Neuromotor factors are related to OSAS’ pathology in some children. The Upper airways collability value (Prict) is positive in OSAS patients and in some of them doesn’t reach the normal value after the adenotonsillectomy. As a result of that it’s conceivable that in this patients there might be a central deficit on the control of upper airway dilator muscles, that doesn’t allow them to have a proper muscle tone during pressure changes. Obesity has a role on genesis and worsening of OSAS in fact adenotonsilectomy is less effective in obese children. Diagnosis and treatment of OSAS during childhood have a multidisciplinary approach demanding the cooperation of sleep specialists, ENTs, maxilla-surgeons and orthodontists. The orthodontist has a special role in diagnosis because, by visiting the patients during the growing period, he can recognize some facial features typical of OSAS. Anyway, for the official diagnosis it is necessary a polysomnography test (PSG) whose main result is the apnea hypopnea index (AHI). Values of AHI are different from children to adults: to diagnose OSAS, AHI must be higher than 5/h in adults and higher than 1,5/h in children. The orthodontist has a role in recognizing signs and symptoms of OSAS and therefore directing the patient to an ENT for the final diagnosis.

During the consultation, the orthodontist can ask some question about the patient’s sleep and, in particular, if he snores and/or sleeps with his mouth opened, if he goes frequently to the bathroom and if he has nightmares. There are also some questionnaires (as Gozal and Epworth Sleepiness Scale) that the parents can fill in before the visit. During the extra-oral examination the orthodontist can often observe convex profiles and long face phenotypes and some sign of mouth breathing such as small nostrils, open mouth, dark circles around the eyes. The intraoral examination has to be focused on the palate (that is often tight with a mono or bilateral crossbite), on the tongue (that can be bigger than normal, macroglossia) and on lingual tonsils.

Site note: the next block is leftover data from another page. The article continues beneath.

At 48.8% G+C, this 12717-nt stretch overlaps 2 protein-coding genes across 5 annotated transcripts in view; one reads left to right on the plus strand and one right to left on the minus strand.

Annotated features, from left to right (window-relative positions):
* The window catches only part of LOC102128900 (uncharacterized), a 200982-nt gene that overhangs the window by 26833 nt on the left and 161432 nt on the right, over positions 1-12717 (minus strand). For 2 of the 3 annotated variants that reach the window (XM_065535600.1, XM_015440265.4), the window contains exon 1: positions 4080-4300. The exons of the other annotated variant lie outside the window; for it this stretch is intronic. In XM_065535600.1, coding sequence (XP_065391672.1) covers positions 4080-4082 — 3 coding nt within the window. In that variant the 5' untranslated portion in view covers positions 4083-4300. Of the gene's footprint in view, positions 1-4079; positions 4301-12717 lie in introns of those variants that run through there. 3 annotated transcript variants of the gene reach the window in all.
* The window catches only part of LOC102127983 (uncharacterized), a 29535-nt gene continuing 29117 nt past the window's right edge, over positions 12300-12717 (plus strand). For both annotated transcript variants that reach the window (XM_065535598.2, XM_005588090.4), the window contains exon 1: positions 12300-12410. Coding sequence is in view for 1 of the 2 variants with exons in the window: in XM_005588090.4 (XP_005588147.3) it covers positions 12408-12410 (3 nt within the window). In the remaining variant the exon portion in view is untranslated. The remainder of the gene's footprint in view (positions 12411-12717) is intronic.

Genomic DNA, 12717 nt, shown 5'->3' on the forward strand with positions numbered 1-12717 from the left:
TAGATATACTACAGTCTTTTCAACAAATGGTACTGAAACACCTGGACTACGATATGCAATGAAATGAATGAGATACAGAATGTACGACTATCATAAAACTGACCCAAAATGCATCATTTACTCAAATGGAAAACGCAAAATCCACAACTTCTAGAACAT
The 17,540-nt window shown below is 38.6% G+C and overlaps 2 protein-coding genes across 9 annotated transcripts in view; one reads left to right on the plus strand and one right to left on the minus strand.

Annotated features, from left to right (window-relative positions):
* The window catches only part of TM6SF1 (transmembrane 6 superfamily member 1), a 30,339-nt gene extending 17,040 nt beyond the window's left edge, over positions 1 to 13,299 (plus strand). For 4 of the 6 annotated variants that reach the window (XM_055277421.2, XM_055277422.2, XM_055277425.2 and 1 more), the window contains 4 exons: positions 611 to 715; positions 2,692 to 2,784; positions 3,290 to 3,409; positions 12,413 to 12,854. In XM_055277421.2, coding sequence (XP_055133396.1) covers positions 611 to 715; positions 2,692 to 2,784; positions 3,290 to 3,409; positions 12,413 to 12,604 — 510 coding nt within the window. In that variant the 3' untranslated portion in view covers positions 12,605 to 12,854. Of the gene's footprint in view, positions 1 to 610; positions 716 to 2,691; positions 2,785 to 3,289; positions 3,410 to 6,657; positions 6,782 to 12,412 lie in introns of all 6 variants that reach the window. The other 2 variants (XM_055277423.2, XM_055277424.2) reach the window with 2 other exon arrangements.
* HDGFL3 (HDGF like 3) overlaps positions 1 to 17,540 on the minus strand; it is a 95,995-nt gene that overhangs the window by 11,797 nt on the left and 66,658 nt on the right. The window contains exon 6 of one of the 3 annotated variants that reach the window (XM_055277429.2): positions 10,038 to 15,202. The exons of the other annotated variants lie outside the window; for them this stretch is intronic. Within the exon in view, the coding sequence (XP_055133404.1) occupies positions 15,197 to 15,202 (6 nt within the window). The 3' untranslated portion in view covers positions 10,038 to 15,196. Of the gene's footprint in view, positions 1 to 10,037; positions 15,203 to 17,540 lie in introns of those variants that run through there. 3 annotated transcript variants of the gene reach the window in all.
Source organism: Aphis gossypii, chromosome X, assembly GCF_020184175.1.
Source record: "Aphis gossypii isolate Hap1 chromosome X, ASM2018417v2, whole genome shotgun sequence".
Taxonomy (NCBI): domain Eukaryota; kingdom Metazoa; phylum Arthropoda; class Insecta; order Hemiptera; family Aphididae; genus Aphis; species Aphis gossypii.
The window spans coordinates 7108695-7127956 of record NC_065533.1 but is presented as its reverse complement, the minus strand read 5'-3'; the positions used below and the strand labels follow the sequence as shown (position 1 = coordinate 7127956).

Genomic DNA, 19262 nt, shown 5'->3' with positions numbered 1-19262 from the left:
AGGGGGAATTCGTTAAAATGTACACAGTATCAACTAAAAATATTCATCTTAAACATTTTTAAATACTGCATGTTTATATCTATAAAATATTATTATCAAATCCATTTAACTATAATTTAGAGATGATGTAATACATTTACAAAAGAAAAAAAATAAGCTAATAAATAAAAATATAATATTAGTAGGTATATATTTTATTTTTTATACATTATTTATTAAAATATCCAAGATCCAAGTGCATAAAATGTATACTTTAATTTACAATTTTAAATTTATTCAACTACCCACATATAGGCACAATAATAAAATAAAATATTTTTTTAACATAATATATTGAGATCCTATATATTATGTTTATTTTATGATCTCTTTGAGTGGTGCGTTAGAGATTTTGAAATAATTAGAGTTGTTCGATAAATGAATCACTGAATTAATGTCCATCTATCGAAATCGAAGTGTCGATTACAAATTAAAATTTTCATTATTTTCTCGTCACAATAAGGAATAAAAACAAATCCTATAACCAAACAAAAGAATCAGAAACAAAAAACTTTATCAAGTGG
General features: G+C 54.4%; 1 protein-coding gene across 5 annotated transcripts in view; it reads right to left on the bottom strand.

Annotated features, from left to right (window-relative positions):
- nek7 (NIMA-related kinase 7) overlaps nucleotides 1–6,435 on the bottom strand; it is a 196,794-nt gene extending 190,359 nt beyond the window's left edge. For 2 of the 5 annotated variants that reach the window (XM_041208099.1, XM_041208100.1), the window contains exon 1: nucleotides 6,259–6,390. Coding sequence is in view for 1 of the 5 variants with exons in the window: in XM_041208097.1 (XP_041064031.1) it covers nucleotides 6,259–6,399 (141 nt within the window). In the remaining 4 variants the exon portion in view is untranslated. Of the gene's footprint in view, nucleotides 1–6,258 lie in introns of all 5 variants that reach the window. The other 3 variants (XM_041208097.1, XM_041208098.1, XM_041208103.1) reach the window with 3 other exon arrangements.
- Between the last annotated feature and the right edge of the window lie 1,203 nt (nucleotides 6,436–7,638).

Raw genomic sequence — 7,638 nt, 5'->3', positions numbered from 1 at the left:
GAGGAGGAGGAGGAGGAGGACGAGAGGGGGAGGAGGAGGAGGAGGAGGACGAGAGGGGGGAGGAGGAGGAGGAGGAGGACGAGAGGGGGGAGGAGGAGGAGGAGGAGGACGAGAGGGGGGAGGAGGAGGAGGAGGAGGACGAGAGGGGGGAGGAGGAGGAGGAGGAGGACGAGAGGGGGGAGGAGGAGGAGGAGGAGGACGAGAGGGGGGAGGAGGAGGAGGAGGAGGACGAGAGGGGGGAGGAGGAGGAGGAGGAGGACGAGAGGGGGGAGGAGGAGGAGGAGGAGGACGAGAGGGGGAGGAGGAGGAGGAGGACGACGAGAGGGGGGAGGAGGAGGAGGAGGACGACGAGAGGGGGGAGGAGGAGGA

The most frequent signs of OSAS on the teleradiography are:

•Hypertrophy of tonsils and adenoids;

•Hyoid bone position lower than normal, at the level of C3-C4:

•Hyperdivergent growing pattern, with increased goniac and mandibular angles:

•Mandibular or maxillary retrognathism.

When there is an OSAS diagnosis it is necessary to start a complex therapy that involves different specialists simultaneously. The benefits of an early treatment are both on short and long term: patients affected by OSAS show neurological, cardiac and behavioral problems that have to be solved as soon as possible.  In addiction, childhood is a very active learning phase, so a daily sleepiness caused by bad rest could give attention and language deficits hardly solvable.
tic field, OSAS predispose to some malocclusion like long face syndrome, II class malocclusion and open bite. If a patient is treated early is it possible to guide his facial growing in the right direction.  Furthermore, OSAS and attention deficit hyperactivity disorders (ADHS) are highly related. Wong et al. showed an increased risk of alcohol and drugs addiction in patients with untreated sleep disorders. Also, a growing deficit can occur in OSAS patients. More than 50% of GH (Growing Hormone) is secreted during the third and fourth stage of non-REM sleep. A sleep disorder, by changing the sleep architecture, can cause a stop in growing completely reversible if the GH secretion is normalized. Regarding the orthodontic field, OSAS predispose to some malocclusion like long face syndrome, II class malocclusion and open bite. If a patient is treated early is it possible to guide his facial growing in the right direction.


The orthodontic can be part of OSAS’ diagnosis and treatment. More studies must be done regarding the use of oral appliance in children, that don’t respond to adonotonsillectomy and aren’t comfortable with use of C-Pap. Anyhow the orthodontist have to recognize the sing and symptoms of an affected by OSAS to allow a proper treatment.